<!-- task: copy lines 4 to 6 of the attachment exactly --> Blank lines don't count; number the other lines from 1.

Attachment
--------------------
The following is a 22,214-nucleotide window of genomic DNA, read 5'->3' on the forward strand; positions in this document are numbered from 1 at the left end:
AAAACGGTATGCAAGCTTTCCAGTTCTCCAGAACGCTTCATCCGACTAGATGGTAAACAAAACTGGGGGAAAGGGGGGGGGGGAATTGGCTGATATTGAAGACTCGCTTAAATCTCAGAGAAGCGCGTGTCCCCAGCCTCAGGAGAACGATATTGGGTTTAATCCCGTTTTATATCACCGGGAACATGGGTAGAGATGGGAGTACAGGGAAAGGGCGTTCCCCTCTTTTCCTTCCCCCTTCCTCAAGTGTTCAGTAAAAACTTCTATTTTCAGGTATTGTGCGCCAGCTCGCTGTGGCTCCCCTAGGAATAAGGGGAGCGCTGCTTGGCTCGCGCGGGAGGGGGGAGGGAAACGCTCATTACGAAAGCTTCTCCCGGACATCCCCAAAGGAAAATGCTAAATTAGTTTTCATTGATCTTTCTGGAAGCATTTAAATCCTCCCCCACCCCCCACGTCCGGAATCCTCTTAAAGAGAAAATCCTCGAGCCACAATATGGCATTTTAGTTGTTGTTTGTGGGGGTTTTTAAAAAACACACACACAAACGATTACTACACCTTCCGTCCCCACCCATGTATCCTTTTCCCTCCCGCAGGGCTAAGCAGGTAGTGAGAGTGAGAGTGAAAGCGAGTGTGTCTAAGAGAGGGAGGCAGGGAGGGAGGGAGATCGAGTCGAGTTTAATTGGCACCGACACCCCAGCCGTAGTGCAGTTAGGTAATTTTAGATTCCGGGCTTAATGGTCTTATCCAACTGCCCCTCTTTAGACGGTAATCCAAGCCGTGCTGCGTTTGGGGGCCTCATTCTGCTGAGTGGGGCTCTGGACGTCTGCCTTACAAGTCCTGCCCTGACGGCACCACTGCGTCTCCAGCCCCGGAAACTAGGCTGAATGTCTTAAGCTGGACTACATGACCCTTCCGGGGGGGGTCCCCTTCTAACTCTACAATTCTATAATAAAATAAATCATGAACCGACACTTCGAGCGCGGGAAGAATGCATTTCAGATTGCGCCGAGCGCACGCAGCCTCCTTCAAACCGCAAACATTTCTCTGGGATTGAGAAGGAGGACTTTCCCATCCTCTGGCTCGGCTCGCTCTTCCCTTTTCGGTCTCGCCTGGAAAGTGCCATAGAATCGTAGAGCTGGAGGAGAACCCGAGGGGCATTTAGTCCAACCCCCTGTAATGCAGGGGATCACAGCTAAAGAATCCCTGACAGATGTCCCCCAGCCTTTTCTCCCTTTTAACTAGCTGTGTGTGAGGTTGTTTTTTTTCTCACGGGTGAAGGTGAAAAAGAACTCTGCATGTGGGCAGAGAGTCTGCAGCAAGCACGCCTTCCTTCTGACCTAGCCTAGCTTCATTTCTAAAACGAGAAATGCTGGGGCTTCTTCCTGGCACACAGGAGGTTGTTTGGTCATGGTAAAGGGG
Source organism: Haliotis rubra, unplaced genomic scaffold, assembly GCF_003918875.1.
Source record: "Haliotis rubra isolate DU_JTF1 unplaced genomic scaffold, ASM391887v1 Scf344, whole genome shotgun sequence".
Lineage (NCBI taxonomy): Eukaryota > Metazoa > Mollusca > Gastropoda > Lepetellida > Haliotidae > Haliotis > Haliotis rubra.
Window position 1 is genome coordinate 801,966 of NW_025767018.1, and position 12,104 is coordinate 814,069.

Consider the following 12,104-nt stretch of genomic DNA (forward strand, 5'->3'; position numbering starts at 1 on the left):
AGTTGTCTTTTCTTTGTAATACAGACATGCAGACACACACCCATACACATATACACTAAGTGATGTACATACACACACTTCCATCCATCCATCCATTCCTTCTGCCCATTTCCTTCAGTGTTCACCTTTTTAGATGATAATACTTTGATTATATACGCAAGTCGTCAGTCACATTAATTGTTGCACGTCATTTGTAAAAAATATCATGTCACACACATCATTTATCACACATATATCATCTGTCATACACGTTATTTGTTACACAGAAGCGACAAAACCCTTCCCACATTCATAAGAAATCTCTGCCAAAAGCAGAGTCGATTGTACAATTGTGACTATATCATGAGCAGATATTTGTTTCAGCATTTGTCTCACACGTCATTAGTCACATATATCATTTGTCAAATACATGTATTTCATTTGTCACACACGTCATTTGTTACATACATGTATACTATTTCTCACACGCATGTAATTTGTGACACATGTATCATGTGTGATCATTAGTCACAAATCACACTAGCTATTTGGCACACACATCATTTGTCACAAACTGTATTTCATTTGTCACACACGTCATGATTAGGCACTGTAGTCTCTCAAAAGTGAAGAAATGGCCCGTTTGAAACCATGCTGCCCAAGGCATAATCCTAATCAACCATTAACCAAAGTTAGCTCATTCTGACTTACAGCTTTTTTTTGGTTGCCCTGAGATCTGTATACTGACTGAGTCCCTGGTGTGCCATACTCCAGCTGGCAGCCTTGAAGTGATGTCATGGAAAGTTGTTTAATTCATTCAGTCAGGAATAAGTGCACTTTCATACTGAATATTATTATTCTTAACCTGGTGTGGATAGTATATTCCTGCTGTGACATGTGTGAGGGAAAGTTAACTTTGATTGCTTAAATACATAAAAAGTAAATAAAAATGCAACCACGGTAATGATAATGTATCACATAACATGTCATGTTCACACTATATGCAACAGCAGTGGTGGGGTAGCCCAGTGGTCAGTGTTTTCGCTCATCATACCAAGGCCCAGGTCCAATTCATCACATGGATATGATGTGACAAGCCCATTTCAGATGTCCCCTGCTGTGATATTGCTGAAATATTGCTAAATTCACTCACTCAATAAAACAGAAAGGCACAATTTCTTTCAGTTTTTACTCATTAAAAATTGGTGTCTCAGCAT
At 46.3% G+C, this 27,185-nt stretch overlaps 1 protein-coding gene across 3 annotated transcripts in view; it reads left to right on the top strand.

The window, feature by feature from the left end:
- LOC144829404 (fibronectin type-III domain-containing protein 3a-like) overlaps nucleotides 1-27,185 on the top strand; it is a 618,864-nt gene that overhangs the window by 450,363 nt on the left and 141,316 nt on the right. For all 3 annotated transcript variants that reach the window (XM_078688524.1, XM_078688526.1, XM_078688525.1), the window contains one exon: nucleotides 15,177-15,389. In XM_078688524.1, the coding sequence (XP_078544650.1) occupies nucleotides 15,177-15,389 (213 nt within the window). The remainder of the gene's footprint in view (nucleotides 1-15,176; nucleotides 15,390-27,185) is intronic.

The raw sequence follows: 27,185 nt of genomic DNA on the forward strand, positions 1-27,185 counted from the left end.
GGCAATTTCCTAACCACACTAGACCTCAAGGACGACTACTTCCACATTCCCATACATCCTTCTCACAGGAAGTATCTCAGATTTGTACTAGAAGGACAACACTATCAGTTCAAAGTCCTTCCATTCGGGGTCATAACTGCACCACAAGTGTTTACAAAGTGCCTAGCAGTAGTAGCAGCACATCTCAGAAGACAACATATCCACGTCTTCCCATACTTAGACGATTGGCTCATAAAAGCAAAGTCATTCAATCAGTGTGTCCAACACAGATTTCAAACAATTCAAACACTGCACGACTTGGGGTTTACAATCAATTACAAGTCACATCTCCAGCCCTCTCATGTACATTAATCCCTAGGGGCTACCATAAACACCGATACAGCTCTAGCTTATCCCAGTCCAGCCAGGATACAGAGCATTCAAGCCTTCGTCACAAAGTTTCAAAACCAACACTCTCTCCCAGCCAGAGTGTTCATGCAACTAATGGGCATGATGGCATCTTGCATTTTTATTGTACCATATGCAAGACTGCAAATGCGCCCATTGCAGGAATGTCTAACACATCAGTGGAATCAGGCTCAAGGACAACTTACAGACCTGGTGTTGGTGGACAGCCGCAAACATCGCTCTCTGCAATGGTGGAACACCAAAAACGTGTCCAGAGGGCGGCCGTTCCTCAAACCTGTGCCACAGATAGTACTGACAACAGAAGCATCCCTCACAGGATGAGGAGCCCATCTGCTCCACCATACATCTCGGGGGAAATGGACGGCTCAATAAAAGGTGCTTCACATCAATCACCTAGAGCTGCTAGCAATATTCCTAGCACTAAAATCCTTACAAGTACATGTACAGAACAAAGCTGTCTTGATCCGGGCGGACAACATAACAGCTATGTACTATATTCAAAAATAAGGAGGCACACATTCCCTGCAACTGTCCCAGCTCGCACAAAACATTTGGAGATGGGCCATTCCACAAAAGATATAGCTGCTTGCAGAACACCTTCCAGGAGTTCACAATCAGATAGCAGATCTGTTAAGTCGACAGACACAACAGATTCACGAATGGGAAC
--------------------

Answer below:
Source record: "Haliotis rubra isolate DU_JTF1 unplaced genomic scaffold, ASM391887v1 Scf344, whole genome shotgun sequence".
Lineage (NCBI taxonomy): Eukaryota > Metazoa > Mollusca > Gastropoda > Lepetellida > Haliotidae > Haliotis > Haliotis rubra.
Window position 1 is genome coordinate 801,966 of NW_025767018.1, and position 12,104 is coordinate 814,069.